Leaving the EU will make our Parliament stronger

This evening in the House of Commons, MPs will vote on the European Union (Withdrawal) Bill – also known as the Repeal Bill.

This Bill legislates to repeal the European Communities Act (ECA) 1972. It’s an important step in the process of leaving the European Union, to ensure maximum clarity as to the law that applies in Britain, and to reflect the fact that following our exit from the EU it will be UK law, not EU law, that is supreme.

If the Repeal Bill did not convert existing EU law into domestic law at the same time as repealing the ECA, Britain’s statute book would contain significant gaps once we leave the EU in 2019.

I will be supporting this Bill in no small part because of the over 20,000 pieces of law brought forward during Britain's EU membership. Our parliamentary system requires scrutiny and oversight of those who make our laws – this should be our elected representatives.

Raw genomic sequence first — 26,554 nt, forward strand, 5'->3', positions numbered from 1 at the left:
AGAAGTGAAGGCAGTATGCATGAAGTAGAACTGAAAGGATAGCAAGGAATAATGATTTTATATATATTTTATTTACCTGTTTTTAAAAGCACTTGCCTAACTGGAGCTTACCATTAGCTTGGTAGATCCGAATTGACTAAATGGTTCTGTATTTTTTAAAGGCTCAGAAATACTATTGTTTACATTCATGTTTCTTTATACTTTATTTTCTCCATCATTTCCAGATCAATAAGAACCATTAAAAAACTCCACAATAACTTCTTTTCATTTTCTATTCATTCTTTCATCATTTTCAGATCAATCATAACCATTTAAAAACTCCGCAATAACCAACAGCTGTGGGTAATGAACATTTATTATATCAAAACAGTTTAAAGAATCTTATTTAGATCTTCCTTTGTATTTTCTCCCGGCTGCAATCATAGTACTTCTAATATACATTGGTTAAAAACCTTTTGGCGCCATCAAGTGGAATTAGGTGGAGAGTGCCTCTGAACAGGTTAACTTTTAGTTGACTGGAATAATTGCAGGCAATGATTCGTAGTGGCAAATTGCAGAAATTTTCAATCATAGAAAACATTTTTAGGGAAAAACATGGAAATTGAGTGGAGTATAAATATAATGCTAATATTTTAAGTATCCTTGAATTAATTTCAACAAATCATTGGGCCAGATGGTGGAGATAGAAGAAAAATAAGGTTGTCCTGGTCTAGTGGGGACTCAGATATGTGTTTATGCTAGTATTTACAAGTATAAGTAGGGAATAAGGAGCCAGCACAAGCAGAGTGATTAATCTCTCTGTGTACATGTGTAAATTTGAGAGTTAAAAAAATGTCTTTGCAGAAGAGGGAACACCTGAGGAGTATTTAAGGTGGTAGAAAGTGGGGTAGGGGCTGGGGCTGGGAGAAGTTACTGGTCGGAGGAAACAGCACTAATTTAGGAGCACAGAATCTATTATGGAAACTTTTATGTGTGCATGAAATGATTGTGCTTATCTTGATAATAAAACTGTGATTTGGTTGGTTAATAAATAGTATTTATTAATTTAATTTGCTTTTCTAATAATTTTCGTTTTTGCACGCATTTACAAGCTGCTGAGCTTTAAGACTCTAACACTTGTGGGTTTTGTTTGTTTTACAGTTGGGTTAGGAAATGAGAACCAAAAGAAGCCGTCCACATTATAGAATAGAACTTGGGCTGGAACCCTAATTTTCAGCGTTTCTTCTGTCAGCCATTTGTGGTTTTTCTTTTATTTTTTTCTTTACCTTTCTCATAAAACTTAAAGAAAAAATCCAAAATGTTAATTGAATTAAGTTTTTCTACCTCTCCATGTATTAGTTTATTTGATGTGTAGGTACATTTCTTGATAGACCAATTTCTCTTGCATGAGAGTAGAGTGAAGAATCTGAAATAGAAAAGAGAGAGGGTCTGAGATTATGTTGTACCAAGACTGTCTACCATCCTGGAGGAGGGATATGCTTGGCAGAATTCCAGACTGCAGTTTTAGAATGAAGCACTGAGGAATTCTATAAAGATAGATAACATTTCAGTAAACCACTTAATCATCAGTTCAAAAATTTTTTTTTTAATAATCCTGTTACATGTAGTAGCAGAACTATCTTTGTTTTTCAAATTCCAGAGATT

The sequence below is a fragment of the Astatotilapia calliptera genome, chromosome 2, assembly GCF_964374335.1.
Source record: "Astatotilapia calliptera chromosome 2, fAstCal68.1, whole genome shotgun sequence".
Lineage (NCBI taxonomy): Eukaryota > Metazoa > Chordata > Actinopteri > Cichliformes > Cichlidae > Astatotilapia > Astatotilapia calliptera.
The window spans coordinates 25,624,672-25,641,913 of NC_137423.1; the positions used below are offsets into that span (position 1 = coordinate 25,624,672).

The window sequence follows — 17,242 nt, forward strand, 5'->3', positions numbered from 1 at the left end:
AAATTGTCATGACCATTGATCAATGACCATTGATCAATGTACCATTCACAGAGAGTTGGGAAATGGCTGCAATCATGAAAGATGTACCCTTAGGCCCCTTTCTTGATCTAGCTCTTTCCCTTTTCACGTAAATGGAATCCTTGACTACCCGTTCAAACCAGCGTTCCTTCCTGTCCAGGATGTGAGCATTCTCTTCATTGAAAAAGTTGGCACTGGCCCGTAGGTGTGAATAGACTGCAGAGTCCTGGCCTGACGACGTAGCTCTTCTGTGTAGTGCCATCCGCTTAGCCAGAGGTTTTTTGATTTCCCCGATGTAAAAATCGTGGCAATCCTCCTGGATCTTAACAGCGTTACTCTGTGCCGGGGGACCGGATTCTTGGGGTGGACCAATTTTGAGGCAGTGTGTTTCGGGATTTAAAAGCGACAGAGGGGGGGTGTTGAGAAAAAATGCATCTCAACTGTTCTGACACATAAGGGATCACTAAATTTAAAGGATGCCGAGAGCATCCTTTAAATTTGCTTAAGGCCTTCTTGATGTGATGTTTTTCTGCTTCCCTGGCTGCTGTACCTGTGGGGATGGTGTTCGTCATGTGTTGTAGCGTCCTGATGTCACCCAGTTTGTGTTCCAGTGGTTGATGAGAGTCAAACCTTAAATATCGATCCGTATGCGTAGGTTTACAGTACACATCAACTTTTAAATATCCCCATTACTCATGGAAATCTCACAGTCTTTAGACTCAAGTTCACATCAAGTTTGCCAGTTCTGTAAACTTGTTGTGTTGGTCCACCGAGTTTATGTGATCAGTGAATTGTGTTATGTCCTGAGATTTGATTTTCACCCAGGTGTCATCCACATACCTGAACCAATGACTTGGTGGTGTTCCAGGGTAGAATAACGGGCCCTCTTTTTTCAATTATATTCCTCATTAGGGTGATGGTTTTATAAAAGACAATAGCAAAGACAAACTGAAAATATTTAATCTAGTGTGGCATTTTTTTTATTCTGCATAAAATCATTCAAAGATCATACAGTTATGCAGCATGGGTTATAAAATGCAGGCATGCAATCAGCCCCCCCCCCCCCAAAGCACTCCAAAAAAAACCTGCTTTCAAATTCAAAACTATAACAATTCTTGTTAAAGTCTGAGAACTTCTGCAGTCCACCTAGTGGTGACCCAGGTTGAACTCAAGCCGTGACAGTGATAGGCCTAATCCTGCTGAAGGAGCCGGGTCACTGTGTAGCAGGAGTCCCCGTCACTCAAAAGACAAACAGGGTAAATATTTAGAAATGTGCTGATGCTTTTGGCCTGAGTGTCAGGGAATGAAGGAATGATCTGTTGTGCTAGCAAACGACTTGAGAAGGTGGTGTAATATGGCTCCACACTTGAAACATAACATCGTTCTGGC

Once we’ve left, it’ll be for Parliament – and devolved authorities – to make appropriate improvements to what is currently EU law.

The UK Government wants to agree a Brexit deal that works in the best interests of all people and businesses right across the EU and UK.

The Government’s position papers form the basis of further constructive talks between the European Commission and the United Kingdom. EU states have more to lose than Britain if they prevaricate and fail to agree.

Once we leave our Parliament will be stronger – as Crawley’s voice in the House of Commons this is a responsibility I relish. The divisions of the referendum must be a thing of the past. My role is to stand up for all in Crawley – regardless of political preference, or choice in last year’s referendum.

Henry Smith MP